Fidel Castro: in his own words
The following in an excerpt from a 1994 interview conducted by Sharon Marshall, the former Manager of Programme Operations at the Caribbean Broadcasting Union with the late Fidel Castro. The interview was conducted at the Sandy Lane Hotel, on the heels of the UN Global Conference on the Sustainable Development of Small Island Developing States.
Sharon Marshall: Some time ago you hinted that you might retire. How confident are you that the Cuban youth will choose a path you would approve of?
Fidel Castro: …Recently, as you know, they began to spread rumors about my health. They have me dead every so often. I do not know who the people are who are wishing for my death so intensely. I am convinced that the day I am dead, my enemies are going to miss me. Do you understand? They are going to find themselves with nothing to do. My friends, however, are not going to believe I am dead because I have been killed so many times.
Marshall: Many years ago, you made a famous speech in which you said: History will absolve me. At this distance, in the 35th year of the Revolution, do you think it has?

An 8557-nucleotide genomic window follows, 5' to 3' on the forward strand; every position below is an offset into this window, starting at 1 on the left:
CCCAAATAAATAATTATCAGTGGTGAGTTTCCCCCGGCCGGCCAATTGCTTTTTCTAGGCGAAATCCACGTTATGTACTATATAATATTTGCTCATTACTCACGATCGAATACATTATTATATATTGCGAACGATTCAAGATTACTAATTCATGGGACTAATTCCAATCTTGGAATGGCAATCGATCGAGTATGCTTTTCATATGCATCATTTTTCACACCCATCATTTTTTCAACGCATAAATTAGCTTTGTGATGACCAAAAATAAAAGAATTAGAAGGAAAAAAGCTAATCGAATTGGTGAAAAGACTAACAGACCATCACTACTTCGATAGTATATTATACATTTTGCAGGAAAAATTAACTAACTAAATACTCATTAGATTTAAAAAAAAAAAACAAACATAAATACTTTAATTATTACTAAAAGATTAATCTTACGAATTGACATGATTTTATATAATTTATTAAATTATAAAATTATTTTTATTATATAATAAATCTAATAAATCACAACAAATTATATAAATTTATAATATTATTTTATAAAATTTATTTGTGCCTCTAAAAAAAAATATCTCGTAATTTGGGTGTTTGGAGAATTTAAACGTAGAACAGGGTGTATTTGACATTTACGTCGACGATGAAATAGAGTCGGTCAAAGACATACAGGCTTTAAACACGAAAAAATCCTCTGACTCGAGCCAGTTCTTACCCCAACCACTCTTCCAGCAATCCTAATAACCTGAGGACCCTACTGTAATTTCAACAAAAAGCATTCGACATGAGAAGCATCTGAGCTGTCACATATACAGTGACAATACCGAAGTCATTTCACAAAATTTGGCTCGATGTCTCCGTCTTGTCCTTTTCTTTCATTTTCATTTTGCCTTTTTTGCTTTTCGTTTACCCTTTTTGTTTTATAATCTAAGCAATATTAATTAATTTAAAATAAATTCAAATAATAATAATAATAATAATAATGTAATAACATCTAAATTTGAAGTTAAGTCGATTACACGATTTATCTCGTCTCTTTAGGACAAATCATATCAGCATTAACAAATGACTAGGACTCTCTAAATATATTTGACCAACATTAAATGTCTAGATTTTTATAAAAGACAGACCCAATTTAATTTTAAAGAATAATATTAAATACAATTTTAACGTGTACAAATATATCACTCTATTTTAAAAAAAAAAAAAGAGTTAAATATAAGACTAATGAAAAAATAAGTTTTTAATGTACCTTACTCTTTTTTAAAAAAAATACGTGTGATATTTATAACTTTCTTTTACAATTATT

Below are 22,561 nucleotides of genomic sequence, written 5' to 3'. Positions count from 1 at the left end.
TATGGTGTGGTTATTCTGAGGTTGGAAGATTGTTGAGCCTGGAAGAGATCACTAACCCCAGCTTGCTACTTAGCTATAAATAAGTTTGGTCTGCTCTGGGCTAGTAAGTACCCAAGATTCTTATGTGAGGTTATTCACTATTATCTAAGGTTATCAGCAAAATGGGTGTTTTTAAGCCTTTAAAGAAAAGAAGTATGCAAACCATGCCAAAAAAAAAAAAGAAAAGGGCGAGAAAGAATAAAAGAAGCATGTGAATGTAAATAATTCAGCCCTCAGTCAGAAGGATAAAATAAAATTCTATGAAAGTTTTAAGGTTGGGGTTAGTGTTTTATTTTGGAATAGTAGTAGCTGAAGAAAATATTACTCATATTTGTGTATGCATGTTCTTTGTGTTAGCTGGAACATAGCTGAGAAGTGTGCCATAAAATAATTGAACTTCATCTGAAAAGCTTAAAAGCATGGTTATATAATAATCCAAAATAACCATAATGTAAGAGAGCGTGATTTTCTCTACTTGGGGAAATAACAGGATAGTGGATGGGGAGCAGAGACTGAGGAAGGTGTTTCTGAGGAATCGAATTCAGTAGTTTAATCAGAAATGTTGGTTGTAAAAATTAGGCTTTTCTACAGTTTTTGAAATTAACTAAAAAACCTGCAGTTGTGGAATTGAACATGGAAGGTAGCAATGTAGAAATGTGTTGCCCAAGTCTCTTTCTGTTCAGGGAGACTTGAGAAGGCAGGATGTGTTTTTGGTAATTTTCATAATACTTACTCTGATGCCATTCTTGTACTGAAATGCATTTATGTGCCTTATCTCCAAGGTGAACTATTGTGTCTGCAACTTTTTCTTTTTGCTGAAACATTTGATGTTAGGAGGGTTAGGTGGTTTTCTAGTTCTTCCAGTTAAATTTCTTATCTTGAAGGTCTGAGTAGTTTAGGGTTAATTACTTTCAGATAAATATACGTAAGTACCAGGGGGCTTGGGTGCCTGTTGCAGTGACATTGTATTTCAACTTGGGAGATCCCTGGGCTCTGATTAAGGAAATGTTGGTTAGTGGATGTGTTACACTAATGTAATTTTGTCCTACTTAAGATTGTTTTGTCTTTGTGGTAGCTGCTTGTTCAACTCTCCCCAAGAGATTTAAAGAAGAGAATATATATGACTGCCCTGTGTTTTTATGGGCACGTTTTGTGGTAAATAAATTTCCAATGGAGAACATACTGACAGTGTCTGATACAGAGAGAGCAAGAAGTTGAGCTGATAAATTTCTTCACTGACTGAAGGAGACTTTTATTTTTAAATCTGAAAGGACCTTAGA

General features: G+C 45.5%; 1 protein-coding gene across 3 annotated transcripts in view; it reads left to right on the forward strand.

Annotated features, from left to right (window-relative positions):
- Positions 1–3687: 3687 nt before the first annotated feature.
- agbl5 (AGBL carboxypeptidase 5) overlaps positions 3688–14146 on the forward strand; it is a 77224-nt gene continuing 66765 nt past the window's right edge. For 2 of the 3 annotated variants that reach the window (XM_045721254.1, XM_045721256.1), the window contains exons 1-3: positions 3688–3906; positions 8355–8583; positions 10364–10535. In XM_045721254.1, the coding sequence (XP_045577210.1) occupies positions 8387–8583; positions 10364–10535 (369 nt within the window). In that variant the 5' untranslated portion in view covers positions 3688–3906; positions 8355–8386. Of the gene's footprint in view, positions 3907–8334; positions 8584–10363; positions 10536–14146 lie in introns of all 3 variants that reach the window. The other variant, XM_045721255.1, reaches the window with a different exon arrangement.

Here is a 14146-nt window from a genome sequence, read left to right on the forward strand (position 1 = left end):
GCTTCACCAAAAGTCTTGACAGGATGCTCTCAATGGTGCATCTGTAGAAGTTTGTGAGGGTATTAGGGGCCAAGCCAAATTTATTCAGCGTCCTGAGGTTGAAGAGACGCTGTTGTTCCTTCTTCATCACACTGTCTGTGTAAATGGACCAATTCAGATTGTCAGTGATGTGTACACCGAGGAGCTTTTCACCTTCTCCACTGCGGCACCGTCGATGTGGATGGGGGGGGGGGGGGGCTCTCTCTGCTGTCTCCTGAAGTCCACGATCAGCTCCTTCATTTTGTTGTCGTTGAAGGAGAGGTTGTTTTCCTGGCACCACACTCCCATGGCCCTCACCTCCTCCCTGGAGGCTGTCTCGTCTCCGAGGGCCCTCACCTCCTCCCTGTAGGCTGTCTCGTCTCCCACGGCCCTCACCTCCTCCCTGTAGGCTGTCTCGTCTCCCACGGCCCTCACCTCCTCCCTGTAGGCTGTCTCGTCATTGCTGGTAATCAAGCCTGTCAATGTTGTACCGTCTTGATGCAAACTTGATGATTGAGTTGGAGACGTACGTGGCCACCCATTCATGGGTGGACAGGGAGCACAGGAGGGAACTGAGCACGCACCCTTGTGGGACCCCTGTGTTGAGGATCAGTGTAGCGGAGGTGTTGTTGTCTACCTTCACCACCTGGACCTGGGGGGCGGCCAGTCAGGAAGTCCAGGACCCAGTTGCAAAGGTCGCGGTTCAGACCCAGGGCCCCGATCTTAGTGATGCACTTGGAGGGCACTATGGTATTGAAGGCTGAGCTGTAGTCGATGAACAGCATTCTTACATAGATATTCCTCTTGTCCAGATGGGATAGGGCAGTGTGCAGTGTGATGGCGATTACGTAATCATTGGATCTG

Castro: History is very capricious. You should not believe that history is the best judge. I do not know if, on the final judgment day, justice will be met, but in this world, it does not work that way. What I meant to say was that the ideas I was defending were just, and that even under those very difficult conditions, in a prison, and being tried, I was sure that it would not be those judges, but history that would absolve me.
You are asking me a very personal question: What do I think? In general, what happens when people die is that they are forgotten. Only their closest relatives remember them. Time goes by. Many people, however, have lived worrying about history and glory. He who has read a little something about world events knows that in the end, all the glory of the world — as Marti said — fits into a kernel of corn.
I do not think any glory lasts over 2,000 years except that of Christ, or Julius Caesar, or Charlemagne, or other personalities from antiquity. No history, however, has lasted over 5,000 years. No history has lasted over 10,000 years. No history will last 1 million years. No history will last 1 billion years. When the sun goes out, what history will be left? Why worry then about history? I do not worry much about history. I ask myself: What is my duty? What should I do? To be honest, in my opinion, that is worth much more than anything else. To be modest is worth more than everything else. To enjoy the privilege of having been born to do good is the greatest glory anyone can enjoy. This is why I am not thinking, like others: what is going to be said about me? What has been said to date is enough for me. Some good things, and many bad things. In the end, people will have to acknowledge that we were steadfast, defended our beliefs, our independence, wanted to do justice, and were rebellious.